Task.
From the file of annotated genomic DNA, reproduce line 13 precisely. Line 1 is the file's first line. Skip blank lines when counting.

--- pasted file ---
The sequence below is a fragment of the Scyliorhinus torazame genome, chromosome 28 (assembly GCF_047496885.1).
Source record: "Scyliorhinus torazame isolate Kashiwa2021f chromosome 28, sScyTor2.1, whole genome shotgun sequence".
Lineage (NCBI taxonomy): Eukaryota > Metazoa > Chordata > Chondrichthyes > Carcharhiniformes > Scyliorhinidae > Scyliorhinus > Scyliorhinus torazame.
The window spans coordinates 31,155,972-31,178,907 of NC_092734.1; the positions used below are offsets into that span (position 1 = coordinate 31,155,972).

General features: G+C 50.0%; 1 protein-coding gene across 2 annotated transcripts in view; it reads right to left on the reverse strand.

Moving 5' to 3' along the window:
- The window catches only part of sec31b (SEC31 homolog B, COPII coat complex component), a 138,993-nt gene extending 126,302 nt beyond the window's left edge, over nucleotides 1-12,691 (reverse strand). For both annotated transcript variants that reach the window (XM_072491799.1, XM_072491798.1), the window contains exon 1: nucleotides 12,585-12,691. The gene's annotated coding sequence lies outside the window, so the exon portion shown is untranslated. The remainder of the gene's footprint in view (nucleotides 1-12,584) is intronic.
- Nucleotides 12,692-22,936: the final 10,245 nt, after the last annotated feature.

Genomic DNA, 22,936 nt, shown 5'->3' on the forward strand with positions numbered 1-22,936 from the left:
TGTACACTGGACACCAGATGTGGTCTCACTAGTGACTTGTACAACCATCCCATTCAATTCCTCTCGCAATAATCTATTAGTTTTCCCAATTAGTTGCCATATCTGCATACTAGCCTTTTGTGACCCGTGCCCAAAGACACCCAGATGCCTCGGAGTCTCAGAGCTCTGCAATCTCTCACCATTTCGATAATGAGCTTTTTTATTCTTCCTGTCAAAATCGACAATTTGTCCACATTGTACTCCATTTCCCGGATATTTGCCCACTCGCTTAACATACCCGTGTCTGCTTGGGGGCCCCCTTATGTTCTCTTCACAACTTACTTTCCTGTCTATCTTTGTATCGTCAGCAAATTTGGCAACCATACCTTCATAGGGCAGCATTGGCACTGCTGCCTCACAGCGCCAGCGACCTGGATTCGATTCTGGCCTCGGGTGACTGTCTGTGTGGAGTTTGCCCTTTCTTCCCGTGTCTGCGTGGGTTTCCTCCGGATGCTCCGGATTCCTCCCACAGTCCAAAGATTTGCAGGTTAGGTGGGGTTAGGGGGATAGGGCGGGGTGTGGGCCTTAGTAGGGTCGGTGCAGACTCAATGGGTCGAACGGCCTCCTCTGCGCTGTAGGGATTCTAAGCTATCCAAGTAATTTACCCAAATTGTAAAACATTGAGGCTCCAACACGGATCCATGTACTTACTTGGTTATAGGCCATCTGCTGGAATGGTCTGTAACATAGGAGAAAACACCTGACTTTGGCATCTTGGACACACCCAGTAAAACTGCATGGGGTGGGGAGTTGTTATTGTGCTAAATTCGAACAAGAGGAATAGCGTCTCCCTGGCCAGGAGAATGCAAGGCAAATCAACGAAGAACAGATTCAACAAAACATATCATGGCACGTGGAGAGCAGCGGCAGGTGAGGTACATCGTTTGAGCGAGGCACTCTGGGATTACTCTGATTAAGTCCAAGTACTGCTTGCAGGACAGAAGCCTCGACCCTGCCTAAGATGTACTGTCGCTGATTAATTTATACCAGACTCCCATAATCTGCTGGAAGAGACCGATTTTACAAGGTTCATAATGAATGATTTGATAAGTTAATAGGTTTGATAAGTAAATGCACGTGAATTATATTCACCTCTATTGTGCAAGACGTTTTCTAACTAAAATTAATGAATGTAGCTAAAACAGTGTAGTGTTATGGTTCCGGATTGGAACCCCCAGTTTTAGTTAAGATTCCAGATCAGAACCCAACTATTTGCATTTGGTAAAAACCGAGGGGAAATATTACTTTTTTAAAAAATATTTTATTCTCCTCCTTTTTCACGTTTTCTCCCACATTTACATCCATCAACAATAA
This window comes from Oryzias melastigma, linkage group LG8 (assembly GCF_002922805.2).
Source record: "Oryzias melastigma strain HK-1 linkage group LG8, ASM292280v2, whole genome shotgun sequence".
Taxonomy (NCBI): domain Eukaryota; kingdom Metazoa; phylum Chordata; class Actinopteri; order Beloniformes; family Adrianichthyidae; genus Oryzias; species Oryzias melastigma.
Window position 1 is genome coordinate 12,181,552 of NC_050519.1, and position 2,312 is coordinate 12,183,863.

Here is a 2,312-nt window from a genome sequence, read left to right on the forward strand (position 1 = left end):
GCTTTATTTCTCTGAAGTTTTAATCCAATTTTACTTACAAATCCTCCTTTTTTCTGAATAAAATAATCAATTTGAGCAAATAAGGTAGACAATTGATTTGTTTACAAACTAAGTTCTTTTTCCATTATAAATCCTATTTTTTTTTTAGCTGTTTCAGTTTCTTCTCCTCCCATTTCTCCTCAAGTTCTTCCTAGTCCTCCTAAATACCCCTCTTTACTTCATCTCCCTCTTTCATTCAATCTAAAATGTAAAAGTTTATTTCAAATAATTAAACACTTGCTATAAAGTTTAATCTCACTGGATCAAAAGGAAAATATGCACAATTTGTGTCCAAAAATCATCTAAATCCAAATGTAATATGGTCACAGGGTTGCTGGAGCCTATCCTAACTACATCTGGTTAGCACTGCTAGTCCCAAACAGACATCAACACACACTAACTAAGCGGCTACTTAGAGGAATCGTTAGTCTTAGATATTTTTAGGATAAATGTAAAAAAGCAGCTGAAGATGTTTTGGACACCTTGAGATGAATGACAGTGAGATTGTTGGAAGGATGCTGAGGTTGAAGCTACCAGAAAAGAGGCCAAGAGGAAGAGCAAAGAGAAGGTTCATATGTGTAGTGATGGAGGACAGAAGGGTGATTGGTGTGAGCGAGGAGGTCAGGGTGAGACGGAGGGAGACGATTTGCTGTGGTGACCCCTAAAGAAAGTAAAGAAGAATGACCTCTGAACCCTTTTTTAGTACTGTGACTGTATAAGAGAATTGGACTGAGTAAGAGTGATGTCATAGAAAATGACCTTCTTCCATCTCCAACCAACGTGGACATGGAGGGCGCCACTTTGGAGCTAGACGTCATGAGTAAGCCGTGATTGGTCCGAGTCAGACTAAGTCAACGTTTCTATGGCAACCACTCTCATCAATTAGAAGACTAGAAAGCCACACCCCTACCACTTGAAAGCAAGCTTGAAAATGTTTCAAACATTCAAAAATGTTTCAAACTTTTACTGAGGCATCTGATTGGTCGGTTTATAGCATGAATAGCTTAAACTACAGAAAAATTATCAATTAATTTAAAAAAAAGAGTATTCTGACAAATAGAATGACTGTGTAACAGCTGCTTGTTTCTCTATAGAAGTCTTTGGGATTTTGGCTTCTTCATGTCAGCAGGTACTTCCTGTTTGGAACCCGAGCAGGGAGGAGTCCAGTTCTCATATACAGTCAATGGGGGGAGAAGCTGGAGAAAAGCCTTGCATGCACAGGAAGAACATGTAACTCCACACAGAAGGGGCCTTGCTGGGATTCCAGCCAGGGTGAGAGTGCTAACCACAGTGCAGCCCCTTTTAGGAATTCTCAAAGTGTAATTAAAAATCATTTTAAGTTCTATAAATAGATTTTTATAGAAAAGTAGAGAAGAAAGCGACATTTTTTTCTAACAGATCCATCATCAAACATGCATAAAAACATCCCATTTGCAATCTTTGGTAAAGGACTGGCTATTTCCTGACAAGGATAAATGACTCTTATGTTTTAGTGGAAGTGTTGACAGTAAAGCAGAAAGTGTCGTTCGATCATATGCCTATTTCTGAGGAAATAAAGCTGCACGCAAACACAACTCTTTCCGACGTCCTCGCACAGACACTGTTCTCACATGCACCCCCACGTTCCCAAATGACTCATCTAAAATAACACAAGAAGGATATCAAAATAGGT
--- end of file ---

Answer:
Taxonomy (NCBI): domain Eukaryota; kingdom Metazoa; phylum Chordata; class Actinopteri; order Beloniformes; family Adrianichthyidae; genus Oryzias; species Oryzias melastigma.